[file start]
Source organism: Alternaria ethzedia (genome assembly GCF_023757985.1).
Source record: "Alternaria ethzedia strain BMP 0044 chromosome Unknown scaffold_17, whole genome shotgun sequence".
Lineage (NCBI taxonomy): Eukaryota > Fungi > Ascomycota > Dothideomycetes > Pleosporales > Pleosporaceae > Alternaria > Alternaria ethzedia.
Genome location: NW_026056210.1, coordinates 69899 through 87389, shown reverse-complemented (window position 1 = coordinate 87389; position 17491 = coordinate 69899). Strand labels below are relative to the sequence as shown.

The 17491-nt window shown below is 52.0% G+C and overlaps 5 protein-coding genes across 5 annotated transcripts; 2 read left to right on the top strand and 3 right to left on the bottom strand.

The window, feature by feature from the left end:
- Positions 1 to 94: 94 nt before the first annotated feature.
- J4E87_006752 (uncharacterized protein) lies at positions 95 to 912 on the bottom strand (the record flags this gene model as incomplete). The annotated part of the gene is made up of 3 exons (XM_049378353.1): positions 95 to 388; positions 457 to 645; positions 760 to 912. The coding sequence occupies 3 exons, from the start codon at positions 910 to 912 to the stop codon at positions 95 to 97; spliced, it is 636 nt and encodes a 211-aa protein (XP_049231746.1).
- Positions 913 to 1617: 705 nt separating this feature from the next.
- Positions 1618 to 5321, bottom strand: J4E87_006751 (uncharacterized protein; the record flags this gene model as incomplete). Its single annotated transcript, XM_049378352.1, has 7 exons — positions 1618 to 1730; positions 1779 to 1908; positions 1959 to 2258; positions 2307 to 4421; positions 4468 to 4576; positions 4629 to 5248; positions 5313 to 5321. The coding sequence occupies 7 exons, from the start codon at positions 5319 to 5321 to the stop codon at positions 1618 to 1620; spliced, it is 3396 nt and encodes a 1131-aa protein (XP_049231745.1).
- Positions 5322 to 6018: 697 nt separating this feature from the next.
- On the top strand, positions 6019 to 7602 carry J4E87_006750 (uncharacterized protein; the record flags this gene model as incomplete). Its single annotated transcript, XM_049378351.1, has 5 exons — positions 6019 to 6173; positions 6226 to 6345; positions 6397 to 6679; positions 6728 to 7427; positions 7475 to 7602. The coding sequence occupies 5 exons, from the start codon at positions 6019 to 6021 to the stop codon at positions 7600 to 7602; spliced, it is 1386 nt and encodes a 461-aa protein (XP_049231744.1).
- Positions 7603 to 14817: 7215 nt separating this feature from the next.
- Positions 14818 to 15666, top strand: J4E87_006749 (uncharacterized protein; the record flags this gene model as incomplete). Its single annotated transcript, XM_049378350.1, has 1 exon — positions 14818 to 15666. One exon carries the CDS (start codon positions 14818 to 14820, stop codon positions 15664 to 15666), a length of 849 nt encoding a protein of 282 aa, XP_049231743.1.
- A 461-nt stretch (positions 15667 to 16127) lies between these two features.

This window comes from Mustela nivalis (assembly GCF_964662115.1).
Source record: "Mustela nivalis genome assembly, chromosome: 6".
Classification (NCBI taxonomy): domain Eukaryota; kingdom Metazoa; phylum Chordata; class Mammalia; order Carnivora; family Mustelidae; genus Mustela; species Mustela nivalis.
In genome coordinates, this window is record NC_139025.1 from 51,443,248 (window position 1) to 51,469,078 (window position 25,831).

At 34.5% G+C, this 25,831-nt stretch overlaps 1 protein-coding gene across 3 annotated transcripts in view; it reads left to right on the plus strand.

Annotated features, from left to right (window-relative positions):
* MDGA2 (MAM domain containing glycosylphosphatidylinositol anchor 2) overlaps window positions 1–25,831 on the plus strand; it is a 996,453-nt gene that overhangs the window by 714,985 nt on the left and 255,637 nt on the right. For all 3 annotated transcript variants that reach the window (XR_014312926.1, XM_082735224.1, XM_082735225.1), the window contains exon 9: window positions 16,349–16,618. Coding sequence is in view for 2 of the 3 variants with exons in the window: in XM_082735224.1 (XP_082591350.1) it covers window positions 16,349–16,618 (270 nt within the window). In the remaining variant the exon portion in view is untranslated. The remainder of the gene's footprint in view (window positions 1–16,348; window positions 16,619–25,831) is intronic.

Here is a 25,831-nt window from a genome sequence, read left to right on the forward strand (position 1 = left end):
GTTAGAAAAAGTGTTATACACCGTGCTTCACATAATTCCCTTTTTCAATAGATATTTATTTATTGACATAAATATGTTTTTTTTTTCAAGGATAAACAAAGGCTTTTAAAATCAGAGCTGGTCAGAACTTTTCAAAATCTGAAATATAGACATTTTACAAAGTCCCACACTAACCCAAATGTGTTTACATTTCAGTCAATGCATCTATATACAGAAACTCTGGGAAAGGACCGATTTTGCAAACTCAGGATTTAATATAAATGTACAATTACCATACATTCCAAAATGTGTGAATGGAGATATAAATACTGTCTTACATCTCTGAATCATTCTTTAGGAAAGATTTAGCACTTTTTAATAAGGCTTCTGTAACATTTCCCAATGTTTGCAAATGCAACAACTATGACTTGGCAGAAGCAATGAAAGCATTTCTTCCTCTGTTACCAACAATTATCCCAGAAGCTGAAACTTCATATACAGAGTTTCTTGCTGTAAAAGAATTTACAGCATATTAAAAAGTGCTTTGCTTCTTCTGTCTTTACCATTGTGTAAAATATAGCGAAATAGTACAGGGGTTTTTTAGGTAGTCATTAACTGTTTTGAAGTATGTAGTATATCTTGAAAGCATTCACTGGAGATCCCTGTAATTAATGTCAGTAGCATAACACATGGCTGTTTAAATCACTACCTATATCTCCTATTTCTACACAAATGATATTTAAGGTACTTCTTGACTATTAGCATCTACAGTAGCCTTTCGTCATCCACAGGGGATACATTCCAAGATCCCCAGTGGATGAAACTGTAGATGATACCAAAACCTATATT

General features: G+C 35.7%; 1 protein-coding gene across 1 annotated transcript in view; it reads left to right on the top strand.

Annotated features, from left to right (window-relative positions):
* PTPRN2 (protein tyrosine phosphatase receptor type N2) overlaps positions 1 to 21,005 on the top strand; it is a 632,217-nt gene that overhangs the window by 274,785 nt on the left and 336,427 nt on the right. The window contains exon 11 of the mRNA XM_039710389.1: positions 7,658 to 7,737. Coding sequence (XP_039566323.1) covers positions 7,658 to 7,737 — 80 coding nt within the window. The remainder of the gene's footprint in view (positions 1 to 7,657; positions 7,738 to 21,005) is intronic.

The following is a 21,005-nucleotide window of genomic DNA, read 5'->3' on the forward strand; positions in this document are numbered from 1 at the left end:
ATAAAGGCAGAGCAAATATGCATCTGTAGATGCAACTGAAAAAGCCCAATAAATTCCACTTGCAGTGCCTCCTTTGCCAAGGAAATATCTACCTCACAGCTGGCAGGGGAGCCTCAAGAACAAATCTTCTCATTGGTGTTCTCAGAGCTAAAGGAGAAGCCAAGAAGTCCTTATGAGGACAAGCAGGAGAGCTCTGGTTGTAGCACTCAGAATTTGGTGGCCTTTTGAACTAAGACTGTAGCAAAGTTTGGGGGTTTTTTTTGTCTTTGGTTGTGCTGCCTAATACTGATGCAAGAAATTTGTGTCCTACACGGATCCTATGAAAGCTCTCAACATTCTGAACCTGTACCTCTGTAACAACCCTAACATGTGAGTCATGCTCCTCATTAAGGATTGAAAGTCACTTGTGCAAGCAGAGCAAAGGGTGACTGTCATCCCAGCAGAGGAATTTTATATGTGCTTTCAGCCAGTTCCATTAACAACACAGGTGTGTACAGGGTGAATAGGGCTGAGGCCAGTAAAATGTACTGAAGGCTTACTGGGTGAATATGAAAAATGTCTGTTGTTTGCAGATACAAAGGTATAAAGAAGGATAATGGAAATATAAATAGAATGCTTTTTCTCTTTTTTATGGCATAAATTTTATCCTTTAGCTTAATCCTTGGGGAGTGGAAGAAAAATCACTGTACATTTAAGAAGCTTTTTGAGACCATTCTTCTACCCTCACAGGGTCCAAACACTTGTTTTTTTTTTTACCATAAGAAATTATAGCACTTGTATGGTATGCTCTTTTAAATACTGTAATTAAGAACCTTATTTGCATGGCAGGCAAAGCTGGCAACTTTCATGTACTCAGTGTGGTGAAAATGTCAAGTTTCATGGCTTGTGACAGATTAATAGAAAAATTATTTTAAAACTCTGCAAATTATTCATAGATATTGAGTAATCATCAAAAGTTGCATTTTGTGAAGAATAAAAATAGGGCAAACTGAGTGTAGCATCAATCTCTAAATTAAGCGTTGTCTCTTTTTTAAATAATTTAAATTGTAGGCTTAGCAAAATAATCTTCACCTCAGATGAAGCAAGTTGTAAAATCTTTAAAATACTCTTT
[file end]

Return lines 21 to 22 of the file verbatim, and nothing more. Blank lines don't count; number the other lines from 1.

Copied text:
Annotated features, from left to right (window-relative positions):
* MDGA2 (MAM domain containing glycosylphosphatidylinositol anchor 2) overlaps window positions 1–25,831 on the plus strand; it is a 996,453-nt gene that overhangs the window by 714,985 nt on the left and 255,637 nt on the right. For all 3 annotated transcript variants that reach the window (XR_014312926.1, XM_082735224.1, XM_082735225.1), the window contains exon 9: window positions 16,349–16,618. Coding sequence is in view for 2 of the 3 variants with exons in the window: in XM_082735224.1 (XP_082591350.1) it covers window positions 16,349–16,618 (270 nt within the window). In the remaining variant the exon portion in view is untranslated. The remainder of the gene's footprint in view (window positions 1–16,348; window positions 16,619–25,831) is intronic.